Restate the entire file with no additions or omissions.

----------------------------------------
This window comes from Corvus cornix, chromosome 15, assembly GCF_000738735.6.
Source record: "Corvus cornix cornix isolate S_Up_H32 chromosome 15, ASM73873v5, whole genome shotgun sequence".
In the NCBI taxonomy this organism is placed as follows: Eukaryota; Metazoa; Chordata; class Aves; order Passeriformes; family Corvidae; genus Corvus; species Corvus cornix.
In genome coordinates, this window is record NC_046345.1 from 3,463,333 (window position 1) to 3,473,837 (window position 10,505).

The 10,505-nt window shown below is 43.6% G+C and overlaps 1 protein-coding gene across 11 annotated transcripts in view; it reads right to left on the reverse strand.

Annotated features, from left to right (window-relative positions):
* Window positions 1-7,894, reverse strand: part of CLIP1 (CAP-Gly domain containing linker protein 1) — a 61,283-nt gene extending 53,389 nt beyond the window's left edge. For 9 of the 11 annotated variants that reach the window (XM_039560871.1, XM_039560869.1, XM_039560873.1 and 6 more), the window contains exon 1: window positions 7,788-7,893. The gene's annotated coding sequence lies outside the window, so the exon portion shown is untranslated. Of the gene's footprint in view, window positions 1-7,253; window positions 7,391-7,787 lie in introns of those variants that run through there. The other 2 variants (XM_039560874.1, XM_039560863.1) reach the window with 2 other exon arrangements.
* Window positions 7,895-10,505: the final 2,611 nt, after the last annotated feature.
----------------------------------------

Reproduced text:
This window comes from Corvus cornix, chromosome 15, assembly GCF_000738735.6.
Source record: "Corvus cornix cornix isolate S_Up_H32 chromosome 15, ASM73873v5, whole genome shotgun sequence".
In the NCBI taxonomy this organism is placed as follows: Eukaryota; Metazoa; Chordata; class Aves; order Passeriformes; family Corvidae; genus Corvus; species Corvus cornix.
In genome coordinates, this window is record NC_046345.1 from 3,463,333 (window position 1) to 3,473,837 (window position 10,505).

The 10,505-nt window shown below is 43.6% G+C and overlaps 1 protein-coding gene across 11 annotated transcripts in view; it reads right to left on the reverse strand.

Annotated features, from left to right (window-relative positions):
* Window positions 1-7,894, reverse strand: part of CLIP1 (CAP-Gly domain containing linker protein 1) — a 61,283-nt gene extending 53,389 nt beyond the window's left edge. For 9 of the 11 annotated variants that reach the window (XM_039560871.1, XM_039560869.1, XM_039560873.1 and 6 more), the window contains exon 1: window positions 7,788-7,893. The gene's annotated coding sequence lies outside the window, so the exon portion shown is untranslated. Of the gene's footprint in view, window positions 1-7,253; window positions 7,391-7,787 lie in introns of those variants that run through there. The other 2 variants (XM_039560874.1, XM_039560863.1) reach the window with 2 other exon arrangements.
* Window positions 7,895-10,505: the final 2,611 nt, after the last annotated feature.